- Capacity-Building Overview
- Tribal Communities
- Terrorism and Mass Violence
- Combating Human Trafficking
- Support for Law Enforcement
- Elder Abuse and Financial Exploitation
- Victims of the Addiction Crisis
- Training and Technical Assistance
Message From the Director
The Office for Victims of Crime (OVC) was established as part of the Department of Justice’s Office of Justice Programs in 1988 through an amendment to the Victims of Crime Act of 1984 (VOCA). VOCA and OVC institutionalized a decades-long movement to articulate and enforce the rights of crime victims in the justice system and to offer comprehensive services to victims to support their healing process. Today, OVC provides not only funding, but also leadership, vision, and capacity building to the field of victim services.
Through Crime Victims Fund disbursements and support for innovative programs, in fiscal years 2019 and 2020, OVC reached an astonishing number of victims across the Nation. More than 28 million crime victims benefited from VOCA-funded assistance, and VOCA compensation payments went out to nearly half a million claims.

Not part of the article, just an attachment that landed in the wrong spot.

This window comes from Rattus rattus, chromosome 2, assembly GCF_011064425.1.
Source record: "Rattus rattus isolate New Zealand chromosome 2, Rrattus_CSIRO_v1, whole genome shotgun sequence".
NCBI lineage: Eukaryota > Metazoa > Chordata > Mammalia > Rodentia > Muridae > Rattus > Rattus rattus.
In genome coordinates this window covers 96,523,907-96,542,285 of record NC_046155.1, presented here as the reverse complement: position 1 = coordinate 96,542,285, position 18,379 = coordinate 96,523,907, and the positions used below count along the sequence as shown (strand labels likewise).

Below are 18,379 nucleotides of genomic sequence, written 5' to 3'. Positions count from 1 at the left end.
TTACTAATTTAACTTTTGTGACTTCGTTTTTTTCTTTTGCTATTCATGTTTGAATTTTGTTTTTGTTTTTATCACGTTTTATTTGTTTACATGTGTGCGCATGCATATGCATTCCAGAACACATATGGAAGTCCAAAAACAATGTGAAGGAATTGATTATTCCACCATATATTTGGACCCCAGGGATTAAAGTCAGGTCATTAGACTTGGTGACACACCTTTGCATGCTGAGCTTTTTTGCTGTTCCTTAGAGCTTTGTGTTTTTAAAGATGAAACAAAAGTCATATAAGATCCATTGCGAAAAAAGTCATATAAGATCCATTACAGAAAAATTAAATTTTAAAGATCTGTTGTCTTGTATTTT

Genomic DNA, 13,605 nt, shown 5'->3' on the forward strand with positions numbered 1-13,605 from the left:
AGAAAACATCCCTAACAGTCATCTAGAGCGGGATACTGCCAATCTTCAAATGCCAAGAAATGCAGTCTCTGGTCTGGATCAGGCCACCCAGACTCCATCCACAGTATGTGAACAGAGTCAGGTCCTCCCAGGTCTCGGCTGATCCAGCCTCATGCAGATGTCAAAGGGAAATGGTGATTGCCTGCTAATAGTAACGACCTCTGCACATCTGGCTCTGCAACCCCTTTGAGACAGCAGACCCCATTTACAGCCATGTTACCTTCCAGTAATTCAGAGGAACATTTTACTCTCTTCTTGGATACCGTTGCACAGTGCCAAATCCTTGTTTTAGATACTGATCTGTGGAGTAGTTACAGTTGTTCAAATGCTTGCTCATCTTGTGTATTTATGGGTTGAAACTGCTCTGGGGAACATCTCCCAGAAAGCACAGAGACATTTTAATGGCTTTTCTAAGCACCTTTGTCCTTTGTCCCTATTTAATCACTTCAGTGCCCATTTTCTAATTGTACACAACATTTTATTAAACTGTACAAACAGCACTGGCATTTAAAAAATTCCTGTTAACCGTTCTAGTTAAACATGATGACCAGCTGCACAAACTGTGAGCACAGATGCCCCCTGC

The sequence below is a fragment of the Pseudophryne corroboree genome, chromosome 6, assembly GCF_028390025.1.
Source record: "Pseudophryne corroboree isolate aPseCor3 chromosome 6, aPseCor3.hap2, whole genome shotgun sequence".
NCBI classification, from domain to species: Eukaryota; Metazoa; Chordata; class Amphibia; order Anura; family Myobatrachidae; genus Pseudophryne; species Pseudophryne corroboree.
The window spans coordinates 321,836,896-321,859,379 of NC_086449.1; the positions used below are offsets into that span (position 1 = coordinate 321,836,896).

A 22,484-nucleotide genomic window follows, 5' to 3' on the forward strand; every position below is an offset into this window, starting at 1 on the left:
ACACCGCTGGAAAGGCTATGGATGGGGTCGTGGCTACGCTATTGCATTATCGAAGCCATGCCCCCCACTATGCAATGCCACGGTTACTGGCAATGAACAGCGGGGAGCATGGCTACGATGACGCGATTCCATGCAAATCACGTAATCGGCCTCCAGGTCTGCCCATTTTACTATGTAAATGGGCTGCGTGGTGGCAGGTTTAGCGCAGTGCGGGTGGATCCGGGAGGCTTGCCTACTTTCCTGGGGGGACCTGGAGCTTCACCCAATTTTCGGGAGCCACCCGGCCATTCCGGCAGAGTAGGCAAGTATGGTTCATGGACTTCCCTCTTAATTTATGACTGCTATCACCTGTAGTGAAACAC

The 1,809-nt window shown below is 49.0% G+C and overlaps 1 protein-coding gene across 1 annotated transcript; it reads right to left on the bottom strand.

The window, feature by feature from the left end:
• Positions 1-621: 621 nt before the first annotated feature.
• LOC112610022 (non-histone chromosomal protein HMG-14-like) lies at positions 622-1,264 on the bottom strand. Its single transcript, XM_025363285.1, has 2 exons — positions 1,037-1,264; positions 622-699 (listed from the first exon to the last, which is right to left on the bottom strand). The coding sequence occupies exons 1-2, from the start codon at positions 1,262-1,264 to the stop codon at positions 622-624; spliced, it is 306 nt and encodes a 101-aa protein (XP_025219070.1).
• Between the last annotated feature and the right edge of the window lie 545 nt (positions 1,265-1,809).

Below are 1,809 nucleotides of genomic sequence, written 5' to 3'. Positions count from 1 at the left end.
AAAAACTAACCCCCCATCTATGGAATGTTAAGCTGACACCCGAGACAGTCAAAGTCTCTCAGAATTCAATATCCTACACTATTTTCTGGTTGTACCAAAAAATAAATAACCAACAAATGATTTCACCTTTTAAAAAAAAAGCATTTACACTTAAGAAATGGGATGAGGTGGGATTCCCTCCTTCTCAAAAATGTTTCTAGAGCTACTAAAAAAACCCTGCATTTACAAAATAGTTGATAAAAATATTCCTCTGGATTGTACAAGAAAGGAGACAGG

In the past 2 years, OVC also made important organizational changes to enhance its capacity to assist crime victims and to reflect national victimization trends related to human trafficking and crimes against American Indians and Alaska Natives. Additionally, OVC developed new or enhanced existing programs to address the surge in mass violence incidents, the growing addiction crisis, and the enduring issues of elder abuse, sexual assault, and domestic violence.
Even through this challenging pandemic, I’ve witnessed how resolutely our tremendous federal staff, grantees, and program partners fulfill the mission of helping crime victims and lift up the voices of survivors. This year, we re-focus our attention on increasing access to services for all victims, including underserved communities. As the victims’ rights movement continues to evolve, so do OVC’s innovative efforts to reach victims and help them rebuild their lives.
Office for Victims of Crime